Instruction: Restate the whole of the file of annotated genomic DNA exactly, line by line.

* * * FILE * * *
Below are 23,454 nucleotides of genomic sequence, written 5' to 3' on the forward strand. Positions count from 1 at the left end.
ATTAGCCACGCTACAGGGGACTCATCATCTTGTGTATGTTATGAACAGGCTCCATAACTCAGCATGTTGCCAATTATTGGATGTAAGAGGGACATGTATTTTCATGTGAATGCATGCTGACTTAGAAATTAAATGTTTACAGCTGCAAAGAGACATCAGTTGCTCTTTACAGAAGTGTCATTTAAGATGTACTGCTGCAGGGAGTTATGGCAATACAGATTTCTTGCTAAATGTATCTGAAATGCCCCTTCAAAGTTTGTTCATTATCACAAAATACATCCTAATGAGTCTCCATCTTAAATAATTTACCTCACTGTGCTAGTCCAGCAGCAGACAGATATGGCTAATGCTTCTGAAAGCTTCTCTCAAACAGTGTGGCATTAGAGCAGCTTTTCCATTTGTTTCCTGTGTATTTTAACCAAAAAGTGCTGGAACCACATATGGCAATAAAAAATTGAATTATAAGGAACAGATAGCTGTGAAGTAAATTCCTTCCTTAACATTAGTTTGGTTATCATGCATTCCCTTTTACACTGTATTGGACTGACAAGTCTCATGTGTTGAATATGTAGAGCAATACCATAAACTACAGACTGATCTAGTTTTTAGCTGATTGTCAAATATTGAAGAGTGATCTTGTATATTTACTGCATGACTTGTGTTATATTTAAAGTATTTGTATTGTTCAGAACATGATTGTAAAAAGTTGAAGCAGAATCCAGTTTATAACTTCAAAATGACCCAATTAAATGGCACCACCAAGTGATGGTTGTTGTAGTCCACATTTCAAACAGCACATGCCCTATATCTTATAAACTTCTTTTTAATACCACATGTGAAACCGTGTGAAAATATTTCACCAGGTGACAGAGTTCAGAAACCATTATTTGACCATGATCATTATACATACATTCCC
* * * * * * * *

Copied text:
Below are 23,454 nucleotides of genomic sequence, written 5' to 3' on the forward strand. Positions count from 1 at the left end.
ATTAGCCACGCTACAGGGGACTCATCATCTTGTGTATGTTATGAACAGGCTCCATAACTCAGCATGTTGCCAATTATTGGATGTAAGAGGGACATGTATTTTCATGTGAATGCATGCTGACTTAGAAATTAAATGTTTACAGCTGCAAAGAGACATCAGTTGCTCTTTACAGAAGTGTCATTTAAGATGTACTGCTGCAGGGAGTTATGGCAATACAGATTTCTTGCTAAATGTATCTGAAATGCCCCTTCAAAGTTTGTTCATTATCACAAAATACATCCTAATGAGTCTCCATCTTAAATAATTTACCTCACTGTGCTAGTCCAGCAGCAGACAGATATGGCTAATGCTTCTGAAAGCTTCTCTCAAACAGTGTGGCATTAGAGCAGCTTTTCCATTTGTTTCCTGTGTATTTTAACCAAAAAGTGCTGGAACCACATATGGCAATAAAAAATTGAATTATAAGGAACAGATAGCTGTGAAGTAAATTCCTTCCTTAACATTAGTTTGGTTATCATGCATTCCCTTTTACACTGTATTGGACTGACAAGTCTCATGTGTTGAATATGTAGAGCAATACCATAAACTACAGACTGATCTAGTTTTTAGCTGATTGTCAAATATTGAAGAGTGATCTTGTATATTTACTGCATGACTTGTGTTATATTTAAAGTATTTGTATTGTTCAGAACATGATTGTAAAAAGTTGAAGCAGAATCCAGTTTATAACTTCAAAATGACCCAATTAAATGGCACCACCAAGTGATGGTTGTTGTAGTCCACATTTCAAACAGCACATGCCCTATATCTTATAAACTTCTTTTTAATACCACATGTGAAACCGTGTGAAAATATTTCACCAGGTGACAGAGTTCAGAAACCATTATTTGACCATGATCATTATACATACATTCCC